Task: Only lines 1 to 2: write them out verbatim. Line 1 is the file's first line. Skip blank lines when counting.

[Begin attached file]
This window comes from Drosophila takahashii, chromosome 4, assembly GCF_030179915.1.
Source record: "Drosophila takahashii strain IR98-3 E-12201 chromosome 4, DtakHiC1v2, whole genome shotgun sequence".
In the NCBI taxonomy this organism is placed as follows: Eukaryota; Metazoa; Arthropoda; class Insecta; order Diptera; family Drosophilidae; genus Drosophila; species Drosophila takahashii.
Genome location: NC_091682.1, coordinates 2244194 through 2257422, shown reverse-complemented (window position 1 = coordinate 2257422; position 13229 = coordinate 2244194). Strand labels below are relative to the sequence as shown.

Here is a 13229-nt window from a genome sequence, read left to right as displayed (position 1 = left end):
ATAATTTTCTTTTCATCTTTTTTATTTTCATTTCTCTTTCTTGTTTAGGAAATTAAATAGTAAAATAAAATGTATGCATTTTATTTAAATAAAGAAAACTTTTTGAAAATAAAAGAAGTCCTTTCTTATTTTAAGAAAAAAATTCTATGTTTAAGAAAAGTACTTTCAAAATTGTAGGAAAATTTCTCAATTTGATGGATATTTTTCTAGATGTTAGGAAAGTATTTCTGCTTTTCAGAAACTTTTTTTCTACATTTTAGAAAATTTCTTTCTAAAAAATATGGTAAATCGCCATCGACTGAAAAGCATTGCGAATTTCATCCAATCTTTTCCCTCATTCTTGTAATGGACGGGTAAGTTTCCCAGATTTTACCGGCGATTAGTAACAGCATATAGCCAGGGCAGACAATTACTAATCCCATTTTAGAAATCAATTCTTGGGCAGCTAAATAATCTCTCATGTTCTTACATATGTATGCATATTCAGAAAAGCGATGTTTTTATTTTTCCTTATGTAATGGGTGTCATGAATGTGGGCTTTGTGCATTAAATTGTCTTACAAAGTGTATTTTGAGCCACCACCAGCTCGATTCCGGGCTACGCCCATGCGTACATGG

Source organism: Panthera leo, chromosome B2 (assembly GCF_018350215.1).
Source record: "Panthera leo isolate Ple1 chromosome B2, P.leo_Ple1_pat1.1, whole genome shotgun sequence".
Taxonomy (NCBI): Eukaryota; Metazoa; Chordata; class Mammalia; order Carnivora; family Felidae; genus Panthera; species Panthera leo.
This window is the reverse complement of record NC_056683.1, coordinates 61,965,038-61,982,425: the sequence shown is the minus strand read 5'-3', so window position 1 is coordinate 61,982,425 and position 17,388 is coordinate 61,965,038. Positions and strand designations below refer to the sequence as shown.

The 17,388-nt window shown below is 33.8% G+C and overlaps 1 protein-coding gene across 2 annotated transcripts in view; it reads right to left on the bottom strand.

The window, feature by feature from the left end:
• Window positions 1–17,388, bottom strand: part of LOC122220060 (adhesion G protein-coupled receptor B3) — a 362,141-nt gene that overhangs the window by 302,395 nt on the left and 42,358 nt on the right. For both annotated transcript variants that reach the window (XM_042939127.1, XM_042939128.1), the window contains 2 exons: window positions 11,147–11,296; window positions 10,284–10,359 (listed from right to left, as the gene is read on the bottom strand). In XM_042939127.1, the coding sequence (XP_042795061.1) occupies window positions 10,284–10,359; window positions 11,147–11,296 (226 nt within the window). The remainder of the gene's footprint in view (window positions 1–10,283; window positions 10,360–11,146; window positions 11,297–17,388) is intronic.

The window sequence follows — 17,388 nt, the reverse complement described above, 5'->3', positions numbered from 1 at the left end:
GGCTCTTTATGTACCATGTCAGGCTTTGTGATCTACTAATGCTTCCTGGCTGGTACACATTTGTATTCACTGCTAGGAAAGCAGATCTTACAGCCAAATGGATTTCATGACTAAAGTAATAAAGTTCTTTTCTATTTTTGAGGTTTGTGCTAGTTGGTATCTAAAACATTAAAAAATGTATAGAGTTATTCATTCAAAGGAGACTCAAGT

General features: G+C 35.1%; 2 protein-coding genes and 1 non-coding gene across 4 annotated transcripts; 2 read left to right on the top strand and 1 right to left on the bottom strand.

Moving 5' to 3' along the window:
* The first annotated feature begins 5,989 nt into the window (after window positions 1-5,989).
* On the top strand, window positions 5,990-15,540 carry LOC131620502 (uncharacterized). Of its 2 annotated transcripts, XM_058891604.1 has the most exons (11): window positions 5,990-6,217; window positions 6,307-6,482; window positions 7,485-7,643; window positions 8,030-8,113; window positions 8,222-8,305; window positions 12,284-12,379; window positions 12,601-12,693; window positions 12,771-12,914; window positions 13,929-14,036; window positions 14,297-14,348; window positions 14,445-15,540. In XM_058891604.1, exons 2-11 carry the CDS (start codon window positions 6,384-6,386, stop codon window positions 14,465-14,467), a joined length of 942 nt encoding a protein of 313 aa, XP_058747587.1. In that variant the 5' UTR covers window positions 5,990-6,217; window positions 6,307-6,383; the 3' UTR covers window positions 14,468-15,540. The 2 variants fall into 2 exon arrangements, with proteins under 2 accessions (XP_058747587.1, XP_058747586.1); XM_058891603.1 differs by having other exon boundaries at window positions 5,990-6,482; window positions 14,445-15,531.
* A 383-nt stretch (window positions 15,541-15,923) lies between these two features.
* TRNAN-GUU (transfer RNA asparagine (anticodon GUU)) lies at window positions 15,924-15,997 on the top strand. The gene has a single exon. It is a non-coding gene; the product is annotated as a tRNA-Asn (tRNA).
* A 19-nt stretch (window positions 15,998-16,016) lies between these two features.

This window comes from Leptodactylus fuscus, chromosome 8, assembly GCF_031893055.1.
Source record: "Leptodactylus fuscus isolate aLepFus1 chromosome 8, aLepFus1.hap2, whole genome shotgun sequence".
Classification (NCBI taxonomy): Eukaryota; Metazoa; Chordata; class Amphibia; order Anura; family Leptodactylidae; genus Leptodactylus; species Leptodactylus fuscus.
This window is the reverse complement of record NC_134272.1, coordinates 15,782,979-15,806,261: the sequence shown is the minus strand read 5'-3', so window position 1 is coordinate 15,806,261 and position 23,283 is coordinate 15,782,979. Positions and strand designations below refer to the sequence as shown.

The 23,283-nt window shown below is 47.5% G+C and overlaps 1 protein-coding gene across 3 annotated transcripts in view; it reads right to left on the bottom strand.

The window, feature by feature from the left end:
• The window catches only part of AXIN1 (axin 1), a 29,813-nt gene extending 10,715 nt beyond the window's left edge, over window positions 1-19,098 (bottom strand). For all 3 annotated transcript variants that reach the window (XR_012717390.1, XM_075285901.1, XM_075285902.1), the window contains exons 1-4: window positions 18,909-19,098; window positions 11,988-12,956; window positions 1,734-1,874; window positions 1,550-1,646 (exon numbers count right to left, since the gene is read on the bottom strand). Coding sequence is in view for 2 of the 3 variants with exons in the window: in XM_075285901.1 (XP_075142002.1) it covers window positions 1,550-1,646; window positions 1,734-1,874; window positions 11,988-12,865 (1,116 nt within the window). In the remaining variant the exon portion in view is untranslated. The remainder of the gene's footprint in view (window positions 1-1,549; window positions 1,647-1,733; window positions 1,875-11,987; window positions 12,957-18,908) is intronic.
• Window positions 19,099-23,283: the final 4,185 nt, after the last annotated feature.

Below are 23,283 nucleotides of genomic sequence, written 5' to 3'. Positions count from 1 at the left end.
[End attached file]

This window comes from Drosophila takahashii, chromosome 4, assembly GCF_030179915.1.
Source record: "Drosophila takahashii strain IR98-3 E-12201 chromosome 4, DtakHiC1v2, whole genome shotgun sequence".